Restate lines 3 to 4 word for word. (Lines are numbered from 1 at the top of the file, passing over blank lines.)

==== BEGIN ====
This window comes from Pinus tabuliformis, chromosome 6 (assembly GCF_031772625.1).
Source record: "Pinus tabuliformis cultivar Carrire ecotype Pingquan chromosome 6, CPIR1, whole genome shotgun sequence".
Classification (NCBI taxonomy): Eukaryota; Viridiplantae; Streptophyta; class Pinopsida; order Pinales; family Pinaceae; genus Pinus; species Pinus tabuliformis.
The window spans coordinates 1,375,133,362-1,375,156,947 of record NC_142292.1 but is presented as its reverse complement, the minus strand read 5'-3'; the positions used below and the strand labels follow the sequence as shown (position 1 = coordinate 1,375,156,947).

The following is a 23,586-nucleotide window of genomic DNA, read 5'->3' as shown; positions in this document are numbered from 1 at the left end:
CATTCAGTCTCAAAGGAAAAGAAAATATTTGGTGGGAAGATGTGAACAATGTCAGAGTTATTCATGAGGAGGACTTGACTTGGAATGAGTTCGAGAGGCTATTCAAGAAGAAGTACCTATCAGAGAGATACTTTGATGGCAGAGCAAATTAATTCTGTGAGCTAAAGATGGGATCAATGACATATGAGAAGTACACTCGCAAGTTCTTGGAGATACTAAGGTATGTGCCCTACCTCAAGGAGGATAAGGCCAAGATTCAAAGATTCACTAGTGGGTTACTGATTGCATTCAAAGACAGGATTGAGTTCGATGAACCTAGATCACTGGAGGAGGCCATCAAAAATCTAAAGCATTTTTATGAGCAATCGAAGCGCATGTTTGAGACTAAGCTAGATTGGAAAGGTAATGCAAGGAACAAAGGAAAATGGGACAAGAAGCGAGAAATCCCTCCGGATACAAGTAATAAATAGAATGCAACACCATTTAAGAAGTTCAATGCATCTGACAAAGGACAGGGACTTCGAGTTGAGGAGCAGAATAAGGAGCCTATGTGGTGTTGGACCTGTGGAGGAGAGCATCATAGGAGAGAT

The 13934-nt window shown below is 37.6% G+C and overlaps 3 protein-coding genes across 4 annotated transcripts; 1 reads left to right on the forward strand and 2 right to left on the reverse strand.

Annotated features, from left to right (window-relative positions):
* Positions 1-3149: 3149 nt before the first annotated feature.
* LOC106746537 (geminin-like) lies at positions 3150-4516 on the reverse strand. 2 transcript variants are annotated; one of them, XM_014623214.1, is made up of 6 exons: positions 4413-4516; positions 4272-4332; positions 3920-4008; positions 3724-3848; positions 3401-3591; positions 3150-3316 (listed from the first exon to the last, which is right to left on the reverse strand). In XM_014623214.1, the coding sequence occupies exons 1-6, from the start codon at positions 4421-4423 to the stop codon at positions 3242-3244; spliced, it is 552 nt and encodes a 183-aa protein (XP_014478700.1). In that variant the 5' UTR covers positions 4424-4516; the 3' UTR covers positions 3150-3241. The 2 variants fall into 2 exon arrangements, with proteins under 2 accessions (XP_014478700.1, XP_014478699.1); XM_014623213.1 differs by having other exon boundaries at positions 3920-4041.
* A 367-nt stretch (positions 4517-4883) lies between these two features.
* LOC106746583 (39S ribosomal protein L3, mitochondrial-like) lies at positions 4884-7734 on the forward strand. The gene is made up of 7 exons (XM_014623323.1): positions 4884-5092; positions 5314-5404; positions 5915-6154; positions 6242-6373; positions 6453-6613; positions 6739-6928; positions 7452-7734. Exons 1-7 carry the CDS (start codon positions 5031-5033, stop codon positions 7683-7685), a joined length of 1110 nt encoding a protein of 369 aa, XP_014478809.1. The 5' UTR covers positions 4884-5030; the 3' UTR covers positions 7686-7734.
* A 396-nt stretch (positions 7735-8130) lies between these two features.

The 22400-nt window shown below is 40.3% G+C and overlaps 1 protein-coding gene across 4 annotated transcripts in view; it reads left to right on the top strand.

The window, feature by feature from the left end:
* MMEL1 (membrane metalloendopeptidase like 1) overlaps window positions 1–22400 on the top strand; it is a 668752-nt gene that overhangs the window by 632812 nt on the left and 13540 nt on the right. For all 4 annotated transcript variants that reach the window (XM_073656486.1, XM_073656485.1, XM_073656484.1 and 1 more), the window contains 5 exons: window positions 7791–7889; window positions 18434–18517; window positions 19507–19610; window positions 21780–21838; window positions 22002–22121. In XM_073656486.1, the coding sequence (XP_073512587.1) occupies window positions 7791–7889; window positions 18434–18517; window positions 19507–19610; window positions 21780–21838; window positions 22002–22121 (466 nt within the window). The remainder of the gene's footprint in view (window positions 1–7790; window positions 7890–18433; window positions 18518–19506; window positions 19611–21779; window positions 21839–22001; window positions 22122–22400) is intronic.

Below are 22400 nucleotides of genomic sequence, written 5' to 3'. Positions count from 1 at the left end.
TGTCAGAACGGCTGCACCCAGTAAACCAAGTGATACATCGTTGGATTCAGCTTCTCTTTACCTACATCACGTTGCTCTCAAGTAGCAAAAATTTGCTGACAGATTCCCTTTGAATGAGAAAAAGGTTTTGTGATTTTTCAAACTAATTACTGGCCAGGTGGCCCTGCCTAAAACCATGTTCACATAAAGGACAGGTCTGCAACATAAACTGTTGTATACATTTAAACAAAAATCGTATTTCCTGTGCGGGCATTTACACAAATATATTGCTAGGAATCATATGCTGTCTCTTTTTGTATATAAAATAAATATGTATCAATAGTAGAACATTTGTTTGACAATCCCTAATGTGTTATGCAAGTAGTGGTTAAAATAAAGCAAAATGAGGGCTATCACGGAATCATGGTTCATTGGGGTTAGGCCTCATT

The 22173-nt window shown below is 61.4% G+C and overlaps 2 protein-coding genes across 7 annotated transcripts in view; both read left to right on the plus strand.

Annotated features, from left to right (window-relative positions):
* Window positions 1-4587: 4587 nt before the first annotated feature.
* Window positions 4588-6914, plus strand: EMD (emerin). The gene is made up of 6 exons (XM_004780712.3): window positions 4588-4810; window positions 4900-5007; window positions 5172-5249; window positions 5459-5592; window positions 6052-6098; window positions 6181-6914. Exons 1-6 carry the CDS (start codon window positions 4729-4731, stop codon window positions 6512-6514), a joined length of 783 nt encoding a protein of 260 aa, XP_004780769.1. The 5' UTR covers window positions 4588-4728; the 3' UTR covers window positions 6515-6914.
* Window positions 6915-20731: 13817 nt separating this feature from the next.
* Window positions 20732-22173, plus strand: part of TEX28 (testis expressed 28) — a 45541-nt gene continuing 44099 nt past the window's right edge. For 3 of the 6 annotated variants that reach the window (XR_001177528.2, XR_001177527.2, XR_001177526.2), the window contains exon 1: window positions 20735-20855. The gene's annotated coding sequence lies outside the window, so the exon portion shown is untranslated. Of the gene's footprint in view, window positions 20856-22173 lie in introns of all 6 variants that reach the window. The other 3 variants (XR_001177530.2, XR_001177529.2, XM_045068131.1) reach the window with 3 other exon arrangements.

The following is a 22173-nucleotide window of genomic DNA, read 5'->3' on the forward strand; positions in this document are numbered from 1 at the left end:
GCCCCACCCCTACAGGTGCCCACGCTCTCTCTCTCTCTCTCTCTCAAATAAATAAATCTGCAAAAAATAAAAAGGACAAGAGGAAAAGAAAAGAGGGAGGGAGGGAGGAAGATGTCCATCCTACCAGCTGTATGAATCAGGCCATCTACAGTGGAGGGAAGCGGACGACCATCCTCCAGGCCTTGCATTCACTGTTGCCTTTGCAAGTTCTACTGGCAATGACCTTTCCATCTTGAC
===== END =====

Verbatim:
Classification (NCBI taxonomy): Eukaryota; Viridiplantae; Streptophyta; class Pinopsida; order Pinales; family Pinaceae; genus Pinus; species Pinus tabuliformis.
The window spans coordinates 1,375,133,362-1,375,156,947 of record NC_142292.1 but is presented as its reverse complement, the minus strand read 5'-3'; the positions used below and the strand labels follow the sequence as shown (position 1 = coordinate 1,375,156,947).